Nigel Shafran, from Visitor Figures. Not selected for the V&A’s Annual Review
“For those who like that sort of thing,” said Miss Brodie in her best Edinburgh voice, “That is the sort of thing they like.”
― Muriel Spark, The Prime of Miss Jean Brodie
I have recently been writing quite a lot about how we could possibly set standards by which to judge photographs. It is not just a recent preoccupation; it’s one I’ve been gnawing away at for a long time. Put very simply, I recognize the absurdity of applying any one family of criteria to all photographs (and the arrogance of any one person setting themselves up to do that). But do we really have so little common ground in judging them, torn between all the hundreds of different criteria that could apply, that we have to make a profound revelation of ourselves as users of pictures before we can make even a moderate assessment of the pictures themselves ? Continue reading →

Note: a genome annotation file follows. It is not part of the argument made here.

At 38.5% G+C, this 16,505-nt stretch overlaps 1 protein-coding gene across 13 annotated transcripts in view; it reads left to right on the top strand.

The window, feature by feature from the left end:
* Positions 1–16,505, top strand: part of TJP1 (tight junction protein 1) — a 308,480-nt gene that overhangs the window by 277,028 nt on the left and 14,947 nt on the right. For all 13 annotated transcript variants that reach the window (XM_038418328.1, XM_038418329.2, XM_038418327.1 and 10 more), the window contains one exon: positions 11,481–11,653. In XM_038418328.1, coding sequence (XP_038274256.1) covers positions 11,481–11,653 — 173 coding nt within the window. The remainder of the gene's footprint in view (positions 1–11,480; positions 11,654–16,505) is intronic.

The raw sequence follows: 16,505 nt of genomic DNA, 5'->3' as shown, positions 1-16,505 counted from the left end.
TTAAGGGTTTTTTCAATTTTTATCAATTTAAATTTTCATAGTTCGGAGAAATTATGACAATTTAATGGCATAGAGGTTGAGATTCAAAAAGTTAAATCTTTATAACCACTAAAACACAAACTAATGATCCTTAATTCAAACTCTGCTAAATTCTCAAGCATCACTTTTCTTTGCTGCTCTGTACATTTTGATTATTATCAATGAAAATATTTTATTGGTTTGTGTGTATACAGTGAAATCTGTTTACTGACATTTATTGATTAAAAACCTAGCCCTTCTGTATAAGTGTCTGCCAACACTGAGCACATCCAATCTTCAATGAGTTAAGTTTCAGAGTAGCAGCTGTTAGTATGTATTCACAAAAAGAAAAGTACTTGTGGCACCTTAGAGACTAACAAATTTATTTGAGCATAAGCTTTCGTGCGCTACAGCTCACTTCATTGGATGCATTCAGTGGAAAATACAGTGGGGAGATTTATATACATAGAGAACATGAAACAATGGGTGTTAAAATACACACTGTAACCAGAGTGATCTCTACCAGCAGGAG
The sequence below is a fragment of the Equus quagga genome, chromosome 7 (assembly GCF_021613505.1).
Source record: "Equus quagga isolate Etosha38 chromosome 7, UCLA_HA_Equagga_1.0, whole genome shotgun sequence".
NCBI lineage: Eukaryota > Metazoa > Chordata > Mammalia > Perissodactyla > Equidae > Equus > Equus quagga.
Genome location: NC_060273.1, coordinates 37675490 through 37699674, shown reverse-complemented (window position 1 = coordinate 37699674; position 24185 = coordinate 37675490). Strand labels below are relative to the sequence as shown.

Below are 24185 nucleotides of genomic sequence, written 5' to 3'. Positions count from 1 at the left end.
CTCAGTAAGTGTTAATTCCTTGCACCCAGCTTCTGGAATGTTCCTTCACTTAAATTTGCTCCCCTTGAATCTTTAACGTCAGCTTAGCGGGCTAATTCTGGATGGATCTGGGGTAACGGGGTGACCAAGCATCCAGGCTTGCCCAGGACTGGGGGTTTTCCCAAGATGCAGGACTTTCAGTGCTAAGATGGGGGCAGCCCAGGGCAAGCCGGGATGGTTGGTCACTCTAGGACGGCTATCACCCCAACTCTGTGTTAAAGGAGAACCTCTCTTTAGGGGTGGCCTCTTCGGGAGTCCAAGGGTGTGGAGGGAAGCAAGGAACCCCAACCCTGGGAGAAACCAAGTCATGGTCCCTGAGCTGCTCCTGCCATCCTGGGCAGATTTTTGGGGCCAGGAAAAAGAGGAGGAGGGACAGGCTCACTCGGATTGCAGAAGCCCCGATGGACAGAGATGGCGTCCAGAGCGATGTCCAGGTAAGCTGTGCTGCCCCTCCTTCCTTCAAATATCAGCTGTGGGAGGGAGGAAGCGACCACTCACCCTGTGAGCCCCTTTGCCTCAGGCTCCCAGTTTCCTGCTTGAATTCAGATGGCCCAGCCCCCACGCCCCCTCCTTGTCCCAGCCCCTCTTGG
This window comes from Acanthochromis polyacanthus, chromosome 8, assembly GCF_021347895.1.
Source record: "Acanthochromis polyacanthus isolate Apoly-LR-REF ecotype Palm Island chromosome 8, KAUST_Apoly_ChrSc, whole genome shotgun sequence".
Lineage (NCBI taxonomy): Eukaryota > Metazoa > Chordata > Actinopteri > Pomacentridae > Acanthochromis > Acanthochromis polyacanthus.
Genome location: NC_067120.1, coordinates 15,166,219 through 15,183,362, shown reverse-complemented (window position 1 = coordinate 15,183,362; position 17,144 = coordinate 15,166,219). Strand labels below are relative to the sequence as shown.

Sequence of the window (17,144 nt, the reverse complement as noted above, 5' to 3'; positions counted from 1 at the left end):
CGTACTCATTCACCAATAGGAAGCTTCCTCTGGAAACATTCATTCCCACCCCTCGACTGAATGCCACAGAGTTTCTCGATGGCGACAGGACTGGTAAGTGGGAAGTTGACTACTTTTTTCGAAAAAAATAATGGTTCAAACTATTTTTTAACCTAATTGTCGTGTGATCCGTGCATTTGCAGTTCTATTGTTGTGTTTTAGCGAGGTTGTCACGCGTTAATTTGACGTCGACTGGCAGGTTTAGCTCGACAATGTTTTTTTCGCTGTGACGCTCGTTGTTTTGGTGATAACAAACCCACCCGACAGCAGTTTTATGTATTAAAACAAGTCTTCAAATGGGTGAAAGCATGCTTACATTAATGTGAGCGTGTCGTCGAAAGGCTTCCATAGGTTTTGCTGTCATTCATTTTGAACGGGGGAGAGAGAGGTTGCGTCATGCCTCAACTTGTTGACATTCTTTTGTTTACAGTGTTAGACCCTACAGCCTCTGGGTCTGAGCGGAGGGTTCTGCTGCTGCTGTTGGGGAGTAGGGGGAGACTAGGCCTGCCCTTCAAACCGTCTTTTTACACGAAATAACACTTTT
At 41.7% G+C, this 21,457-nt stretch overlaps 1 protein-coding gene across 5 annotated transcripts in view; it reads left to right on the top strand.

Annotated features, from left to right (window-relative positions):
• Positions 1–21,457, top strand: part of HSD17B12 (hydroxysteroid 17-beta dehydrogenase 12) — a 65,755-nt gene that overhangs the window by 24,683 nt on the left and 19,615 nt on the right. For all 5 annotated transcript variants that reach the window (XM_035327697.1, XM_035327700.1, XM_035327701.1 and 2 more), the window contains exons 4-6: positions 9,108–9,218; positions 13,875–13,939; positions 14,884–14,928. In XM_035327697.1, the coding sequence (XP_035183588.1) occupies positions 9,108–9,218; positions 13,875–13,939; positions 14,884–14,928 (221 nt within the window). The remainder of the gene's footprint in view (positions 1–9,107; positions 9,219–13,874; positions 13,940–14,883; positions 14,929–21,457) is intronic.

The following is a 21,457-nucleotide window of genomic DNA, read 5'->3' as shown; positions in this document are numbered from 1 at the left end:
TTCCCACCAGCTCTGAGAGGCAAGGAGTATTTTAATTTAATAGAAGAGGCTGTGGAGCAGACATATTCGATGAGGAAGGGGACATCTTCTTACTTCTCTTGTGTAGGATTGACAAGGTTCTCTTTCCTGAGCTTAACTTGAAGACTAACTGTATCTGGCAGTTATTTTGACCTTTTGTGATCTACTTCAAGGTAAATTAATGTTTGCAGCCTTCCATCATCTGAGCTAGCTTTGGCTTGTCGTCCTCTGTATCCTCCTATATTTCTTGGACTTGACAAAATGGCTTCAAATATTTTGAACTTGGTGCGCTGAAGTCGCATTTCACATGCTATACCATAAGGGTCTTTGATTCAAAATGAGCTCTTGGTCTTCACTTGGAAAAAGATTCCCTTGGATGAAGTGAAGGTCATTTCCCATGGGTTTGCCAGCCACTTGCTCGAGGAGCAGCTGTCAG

Frank Brangwyn, Preparatory study for the Skinners’ Hall Murals, c.1905.
In photography we have no or few shared standards. The camera club virtues (perfection in the craft skills of photography at the expense of any or every notion of expressiveness) are not by any means to be mapped to the virtues aimed at by the members of World Press Photo, artists working in photography, or professional wedding photographers.
It is not, in general, a very controversial thing to say that “we have standards”. It is not awkward to expect that some jobs are better finished than others.
Try to get a little more specific than that, though, and standards are fiercely difficult to apply. Continue reading →